Mission in Colonial New York
1657 – 1783
In the second half of the seventeenth century Quaker missionaries came to the North American colonies, including New York. Their work bore fruit among the colonists, but despite friendly relations and many meetings, few ‘Indians’ became Quakers.
In 1657, when the Woodhouse brought the first Quakers to New Amsterdam, (later New York), it was part of the Dutch colony of New Netherlands. Some colonists lived in New Amsterdam and others in small townships scattered across Long Island. The Dutch had a longstanding tradition of religious toleration (they had supported the Pilgrims back in 1620), so Long Island was home to many refugees from Puritan Massachusetts where no form of dissent was tolerated. New Amsterdam was fertile ground for the Quaker missionaries by comparison with the persecution they were already experiencing in Massachusetts.
Five Quaker missionaries disembarked at New Amsterdam. Two of them (Dorothea Waugh and Mary Wetherhead) were soon preaching in the streets. This horrified the Dutch colonists, as this was considered completely inappropriate behaviour for women. They were soon imprisoned, and sent packing to Rhode Island.
The other three (Sarah Gibbons, Richard Doudney, and Robert Hodgson) went to Long Island, and were warmly received. However Hodgson stayed on after the others left for Rhode Island, and was suddenly arrested, sent to New Amsterdam, imprisoned, and very badly treated. He was eventually released without charge and sent to Rhode Island, after pressure on Governor Stuyvesant from many Dutch colonists.
There were soon several Quaker groups on Long Island. They experienced some persecution, notably fines, despite the Dutch principle of religious tolerance. It seems that the pressure from the large Massachusetts colony to the north was too much for the Governor to resist. This did not prevent several further Quaker missionaries from visiting, or deter the new Quakers from their faith. On the contrary, so many Dutch colonists objected to any persecution that in 1663 the colony proclaimed a principle of complete religious toleration. ‘The consciences of men should remain free and unshackled’.
For much of this time there had been an ongoing war between the British and the Dutch, involving their colonies and their trade routes not only in North America, but also in Indonesia. When the war ended in 1664, the Dutch ceded New Amsterdam to the British, and gained more rights to the spice trade from Indonesia in return. The British changed the name of the colony to New York, but kept the principle of religious toleration, and there was very little persecution thereafter, though there were occasional problems when Quakers were confused with Ranters.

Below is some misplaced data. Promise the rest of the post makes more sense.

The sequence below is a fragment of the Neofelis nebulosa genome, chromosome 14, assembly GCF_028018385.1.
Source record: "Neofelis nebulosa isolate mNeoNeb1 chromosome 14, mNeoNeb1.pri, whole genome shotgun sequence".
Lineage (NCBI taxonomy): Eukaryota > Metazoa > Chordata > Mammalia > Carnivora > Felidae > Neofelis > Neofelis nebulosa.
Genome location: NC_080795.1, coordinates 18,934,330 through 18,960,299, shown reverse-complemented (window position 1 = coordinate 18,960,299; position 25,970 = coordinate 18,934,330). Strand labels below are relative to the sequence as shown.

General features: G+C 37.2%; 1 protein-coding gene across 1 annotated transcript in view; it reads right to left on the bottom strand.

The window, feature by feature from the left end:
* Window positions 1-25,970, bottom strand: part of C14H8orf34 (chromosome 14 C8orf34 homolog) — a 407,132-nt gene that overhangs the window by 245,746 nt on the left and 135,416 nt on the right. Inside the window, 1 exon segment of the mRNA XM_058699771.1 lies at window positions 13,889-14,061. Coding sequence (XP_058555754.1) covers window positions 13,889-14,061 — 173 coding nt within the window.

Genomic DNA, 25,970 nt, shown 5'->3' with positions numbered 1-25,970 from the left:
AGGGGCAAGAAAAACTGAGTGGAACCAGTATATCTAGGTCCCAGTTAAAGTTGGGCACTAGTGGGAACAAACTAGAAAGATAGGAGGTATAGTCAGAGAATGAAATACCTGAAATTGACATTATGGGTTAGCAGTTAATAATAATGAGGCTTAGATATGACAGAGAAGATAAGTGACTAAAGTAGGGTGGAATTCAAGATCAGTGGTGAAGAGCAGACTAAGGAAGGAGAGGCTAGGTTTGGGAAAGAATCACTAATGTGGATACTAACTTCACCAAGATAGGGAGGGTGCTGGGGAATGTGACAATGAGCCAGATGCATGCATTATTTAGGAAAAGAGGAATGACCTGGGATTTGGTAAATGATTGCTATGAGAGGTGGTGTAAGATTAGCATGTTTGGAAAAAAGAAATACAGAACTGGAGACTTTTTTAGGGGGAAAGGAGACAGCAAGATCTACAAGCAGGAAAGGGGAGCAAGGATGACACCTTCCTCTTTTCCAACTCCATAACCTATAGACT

Several Quaker missionaries came in the following years, and reinforced the growing community of Friends. In 1671 John Burnyeat spent several months on Long Island, visiting all the meetings there, including the ‘half-year meeting’ at Oyster Bay. George Fox came to the half-year meeting in April 1672, and later that year had a famous meeting with the Indians on Shelter Island. William Edmundson came often, and visited many meetings.
Thomas Story came several times between 1699 and 1704. His journal records meetings in New York City, Westchester on the mainland, and many places on Long Island, notably Westbury: he describes some of the meetings as ‘glorious’. Samuel Bownas came in 1702, and spoke powerfully to many meetings, including the half-year’s meeting when 2000 people were said to be present. Thomas Chalkley came in 1704 and again in 1724: his journal talks of ‘many being convinced’ and of meetings so large that the Meeting House could not contain them.
New York Quakers developed principled positions on contemporary issues. Slavery was commonplace in the early days, and to begin with many Quakers had slaves. John Woolman’s visit in 1760 reinforced their growing awareness of its immorality, and they had eliminated it within the Quaker community by the 1780s.
The right to education for all became clear to them at much the same time, and in 1781 they planned a school in New York: it is now Friends Secondary School.
They refused to help pay for refurbishing New York Fort, stating that they paid all other taxes, but did not support the military: this seems to have been accepted. However they were very divided during the ‘revolutionary war’ when the colonists sought independence from Britain, and numbers almost certainly diminished over this.
Nevertheless there were about 1000 Quakers in New York City in 1781.